It’s hard to believe that we’ve been doing this for five years already. The first ever issue of TNT Weekly went out in December 2000, and in a fit of nostalgia we opened up the archives to see what we were talking about back in January 2001.
While the environmental and ethical issues were yet to emerge, surprisingly, what we were reporting was very similar to todays new blog enabled TNTlog – a mixture of science , speculation and nanobots.
So join us for a trip back in time to January 15th 2001. We have chosen
Week 2, 2001.
The Trends in Nanotechnology (TNT) newsletter provides links and introductions to articles and press releases that have appeared on the web in the last week on the subject of nanotechnology. It is widely believed that in the near future nanotechnology will spawn a variety of world-changing industries, leveraging developments in a broad range of scientific disciplines, from the biological sciences, through chemistry and classical and quantum physics.
The editorial team that compiles this newsletter consists of leaders from the scientific & business communities. A key advantage of our editorial team is the ability to cut through the nanotechnology hype. As such, we will occasionally bring you some of that hype (and our critique) to assist in the learning process for those who need it.
Our mission is twofold:
– to inform researchers in all disciplines relevant to nanotechnology, a field where, like no other in history, multidisciplinary collaborations will bear the greatest fruit
– to provide lay and business readers with access to the latest and most relevant information on research and existing and upcoming businesses poised to capitalise on the vast potential of nanotechnology
Given the diversity of these two groups, our focus is on providing a concise, readable, first-stop resource for busy people that will enable them to home in quickly on the latest news of interest to them. There may be dozens of (highly-technical) nanotechnology-related papers published each week in the various subscription-only academic journals. We do not attempt to comprehensively review these, looking instead for freely-available, not-too-technical reviews that will be accessible to the bulk of our readers. The more technical reader can always follow through to the original publication. We will make exceptions to this rule at times, where an article or an issue of a journal warrants, and hope to extend this service in the future.
Our brief commentary on links is intended to help the reader’s selection process (once they have come to trust our judgement). We hope it will also raise the occasional smile or two, and that you come to look forward to receiving our newsletter as not just a source of information but as an enjoyable read.
KEEPING MOORE’S LAW ALIVE
Berkeley Labs’ Science Beat brings us a report of a project at that institution to develop commercially-applicable nanolithographic techniques using ion beams. Certainly the ability to dispense with the masks, resists and etching used with prevailing lithographic techniques seems appealing.
For the broader picture on miniaturisation in semiconductor technology using more traditional techniques, see the rather ponderous article in EETimes on the International Technology Roadmap for Semiconductors, or, also from EETimes, a comparison of progress in ultraviolet and electron beam lithographic approaches, that also includes some skepticism about the potential of maskless techniques.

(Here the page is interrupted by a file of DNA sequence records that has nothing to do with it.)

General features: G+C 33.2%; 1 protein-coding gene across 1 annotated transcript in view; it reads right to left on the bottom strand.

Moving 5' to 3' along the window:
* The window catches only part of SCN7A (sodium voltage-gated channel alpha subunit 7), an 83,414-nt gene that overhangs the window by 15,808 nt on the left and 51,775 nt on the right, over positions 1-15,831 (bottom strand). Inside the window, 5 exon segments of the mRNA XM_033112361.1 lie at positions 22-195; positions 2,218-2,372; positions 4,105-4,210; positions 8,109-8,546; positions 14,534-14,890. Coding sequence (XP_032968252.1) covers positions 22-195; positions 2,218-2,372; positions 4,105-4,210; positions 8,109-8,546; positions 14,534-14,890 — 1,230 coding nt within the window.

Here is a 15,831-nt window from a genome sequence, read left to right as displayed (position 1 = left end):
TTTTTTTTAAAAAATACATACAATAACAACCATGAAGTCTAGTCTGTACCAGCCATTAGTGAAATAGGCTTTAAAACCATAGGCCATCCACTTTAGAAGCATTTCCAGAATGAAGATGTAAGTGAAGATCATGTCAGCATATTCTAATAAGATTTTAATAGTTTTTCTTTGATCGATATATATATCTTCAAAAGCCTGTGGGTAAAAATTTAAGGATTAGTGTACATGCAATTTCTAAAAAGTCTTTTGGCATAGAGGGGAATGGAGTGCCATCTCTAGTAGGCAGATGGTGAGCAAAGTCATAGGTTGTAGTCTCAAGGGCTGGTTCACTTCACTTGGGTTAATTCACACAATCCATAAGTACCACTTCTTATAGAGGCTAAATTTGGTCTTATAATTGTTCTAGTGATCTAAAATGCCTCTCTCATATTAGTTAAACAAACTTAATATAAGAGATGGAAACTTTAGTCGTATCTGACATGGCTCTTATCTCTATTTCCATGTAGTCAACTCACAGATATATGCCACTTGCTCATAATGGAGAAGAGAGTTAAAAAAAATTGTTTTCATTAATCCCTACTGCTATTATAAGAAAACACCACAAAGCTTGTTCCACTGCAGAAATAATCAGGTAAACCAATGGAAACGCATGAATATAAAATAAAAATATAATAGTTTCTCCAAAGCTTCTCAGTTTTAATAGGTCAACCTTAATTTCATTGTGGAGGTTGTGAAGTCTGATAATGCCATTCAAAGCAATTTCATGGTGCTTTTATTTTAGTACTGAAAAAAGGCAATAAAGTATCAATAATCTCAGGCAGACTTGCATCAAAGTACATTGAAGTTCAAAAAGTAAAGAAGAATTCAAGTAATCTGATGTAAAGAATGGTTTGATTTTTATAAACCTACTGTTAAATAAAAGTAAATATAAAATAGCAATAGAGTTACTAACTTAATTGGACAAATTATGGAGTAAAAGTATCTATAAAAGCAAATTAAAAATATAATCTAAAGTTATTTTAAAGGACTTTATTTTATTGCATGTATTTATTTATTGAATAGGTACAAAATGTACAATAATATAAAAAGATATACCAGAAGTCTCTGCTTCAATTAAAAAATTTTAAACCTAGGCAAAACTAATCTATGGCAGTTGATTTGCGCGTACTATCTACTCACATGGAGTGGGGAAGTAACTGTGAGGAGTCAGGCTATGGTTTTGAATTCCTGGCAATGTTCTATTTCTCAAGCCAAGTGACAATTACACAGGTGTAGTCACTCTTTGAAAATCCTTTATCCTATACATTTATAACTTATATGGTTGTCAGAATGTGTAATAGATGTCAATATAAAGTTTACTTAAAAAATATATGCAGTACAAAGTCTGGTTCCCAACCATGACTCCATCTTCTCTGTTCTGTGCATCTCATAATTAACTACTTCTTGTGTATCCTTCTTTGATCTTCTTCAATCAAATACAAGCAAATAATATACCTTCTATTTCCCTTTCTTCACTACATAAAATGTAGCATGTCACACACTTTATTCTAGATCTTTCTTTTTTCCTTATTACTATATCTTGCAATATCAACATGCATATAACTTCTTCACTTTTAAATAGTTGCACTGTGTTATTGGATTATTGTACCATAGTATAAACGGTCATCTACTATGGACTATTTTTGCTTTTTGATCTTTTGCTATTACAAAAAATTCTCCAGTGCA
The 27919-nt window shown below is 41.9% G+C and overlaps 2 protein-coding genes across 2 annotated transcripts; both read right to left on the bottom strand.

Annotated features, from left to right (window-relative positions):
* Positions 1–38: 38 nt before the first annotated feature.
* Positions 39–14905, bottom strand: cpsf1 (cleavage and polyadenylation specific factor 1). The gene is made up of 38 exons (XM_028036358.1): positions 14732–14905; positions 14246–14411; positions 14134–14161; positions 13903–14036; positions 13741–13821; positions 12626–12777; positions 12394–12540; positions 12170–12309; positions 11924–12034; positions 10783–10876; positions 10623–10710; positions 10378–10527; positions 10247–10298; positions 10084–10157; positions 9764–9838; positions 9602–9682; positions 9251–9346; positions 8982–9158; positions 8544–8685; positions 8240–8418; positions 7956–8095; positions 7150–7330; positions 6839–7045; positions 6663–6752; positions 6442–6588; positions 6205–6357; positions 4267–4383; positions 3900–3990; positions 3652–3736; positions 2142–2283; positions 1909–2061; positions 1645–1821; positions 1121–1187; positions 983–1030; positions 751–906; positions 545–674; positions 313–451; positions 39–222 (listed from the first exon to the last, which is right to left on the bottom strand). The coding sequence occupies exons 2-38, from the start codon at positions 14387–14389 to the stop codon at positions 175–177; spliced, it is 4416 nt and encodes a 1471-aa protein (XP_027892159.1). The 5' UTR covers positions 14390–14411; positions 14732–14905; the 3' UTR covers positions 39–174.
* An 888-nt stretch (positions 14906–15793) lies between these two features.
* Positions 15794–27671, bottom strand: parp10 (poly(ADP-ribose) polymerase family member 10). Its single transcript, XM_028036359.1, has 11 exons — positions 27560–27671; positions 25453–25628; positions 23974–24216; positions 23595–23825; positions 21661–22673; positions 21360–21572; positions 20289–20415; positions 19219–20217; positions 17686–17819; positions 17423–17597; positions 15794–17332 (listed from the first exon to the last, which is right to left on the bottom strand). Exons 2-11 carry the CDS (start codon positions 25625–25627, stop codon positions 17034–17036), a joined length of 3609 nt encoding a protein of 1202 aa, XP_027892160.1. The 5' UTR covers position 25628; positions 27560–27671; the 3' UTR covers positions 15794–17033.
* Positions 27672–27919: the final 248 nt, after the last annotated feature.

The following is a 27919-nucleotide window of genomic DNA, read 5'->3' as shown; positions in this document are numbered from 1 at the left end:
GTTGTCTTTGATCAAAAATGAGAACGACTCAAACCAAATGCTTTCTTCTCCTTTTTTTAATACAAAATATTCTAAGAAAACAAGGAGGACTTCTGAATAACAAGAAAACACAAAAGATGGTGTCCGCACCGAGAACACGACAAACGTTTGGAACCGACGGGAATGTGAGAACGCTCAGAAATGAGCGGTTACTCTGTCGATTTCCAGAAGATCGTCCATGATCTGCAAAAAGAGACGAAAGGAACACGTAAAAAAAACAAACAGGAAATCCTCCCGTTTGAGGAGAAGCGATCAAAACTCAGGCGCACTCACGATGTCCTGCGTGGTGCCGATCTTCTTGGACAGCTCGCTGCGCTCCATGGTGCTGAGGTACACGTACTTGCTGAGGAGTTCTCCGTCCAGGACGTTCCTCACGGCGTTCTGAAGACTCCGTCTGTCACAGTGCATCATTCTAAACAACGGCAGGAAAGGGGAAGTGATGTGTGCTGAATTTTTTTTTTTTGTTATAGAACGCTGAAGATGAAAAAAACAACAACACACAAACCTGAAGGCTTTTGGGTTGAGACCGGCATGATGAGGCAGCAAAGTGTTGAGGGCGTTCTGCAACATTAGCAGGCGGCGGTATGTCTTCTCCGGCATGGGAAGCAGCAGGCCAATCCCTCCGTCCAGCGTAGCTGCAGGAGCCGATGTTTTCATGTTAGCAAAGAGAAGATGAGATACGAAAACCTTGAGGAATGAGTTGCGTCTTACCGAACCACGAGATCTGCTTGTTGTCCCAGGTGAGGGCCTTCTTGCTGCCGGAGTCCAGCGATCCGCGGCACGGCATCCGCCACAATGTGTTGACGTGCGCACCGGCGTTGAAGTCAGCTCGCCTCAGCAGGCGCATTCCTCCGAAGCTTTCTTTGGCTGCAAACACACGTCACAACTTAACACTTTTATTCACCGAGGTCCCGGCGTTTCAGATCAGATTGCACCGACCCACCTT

Better, though, and covering the areas of both the EETimes links and more, is a fine article from Red Herring. This article has broad coverage, clear non-technical explanations of difficult issues and injects some humour too. It stops short of looking into the more exotic possibilities for going beyond the limits of lithographic techniques, e.g. using nanowires (as mentioned below), nanotubes (such as in the latest edition of Science, or self-assembling molecular electronics (also mentioned below), but that would be a whole new article. Red Herring at its best.
Beyond lithographic techniques, there may be nanowires. The Financial Times briefly reports on a letter in the current issue of Nature on the assembly of doped nanowires into a variety of basic electronic elements. Several other recent papers on the production and manipulation of nanowires have pointed to the advantages of such over carbon nanotubes for basic nanoelectronics (but nanotubes have other interesting properties, such as high tensile strength or the ability to act as rheostats when rotated, that offer other possibilities). The summary of the letter in Nature is at http://www.nature.com/cgi-taf/DynaPage.taf?file=/nature/journal/v409/n6816/abs/409066a0_fs.html&filetype=&_UserReference=C0A804EE46B40E658A9C06C0A0653A57DC36.
A STEAK IN THE FUTURE?
The UK’s Guardian newspaper brings us a year-end look at the future of nanotechnology (courtesy of the Financial Times site that offers just a few possibilities and ends with some of the wilder predictions of the potential of self-replicating nanomachines, this time not the dreaded grey goo but the even more implausible vision of nanobots picking vegetable matter apart atom by atom and rebuilding it into juicy steaks. Harrumph.
Part of the same Guardian ‘Science 2001’ special section is an article that hardly mentions nanotechnology (and badly when it does) but we felt worth including because it’s tremendous fun, and because it does cover well the other of the great fears of Sun co-founder Bill Joy (nanotechnology being the first), as expressed in his now infamous Wired article. This other fear is hyper-intelligent computers taking over the world, which we actually find far more plausible than nanobot-assembled best brisket.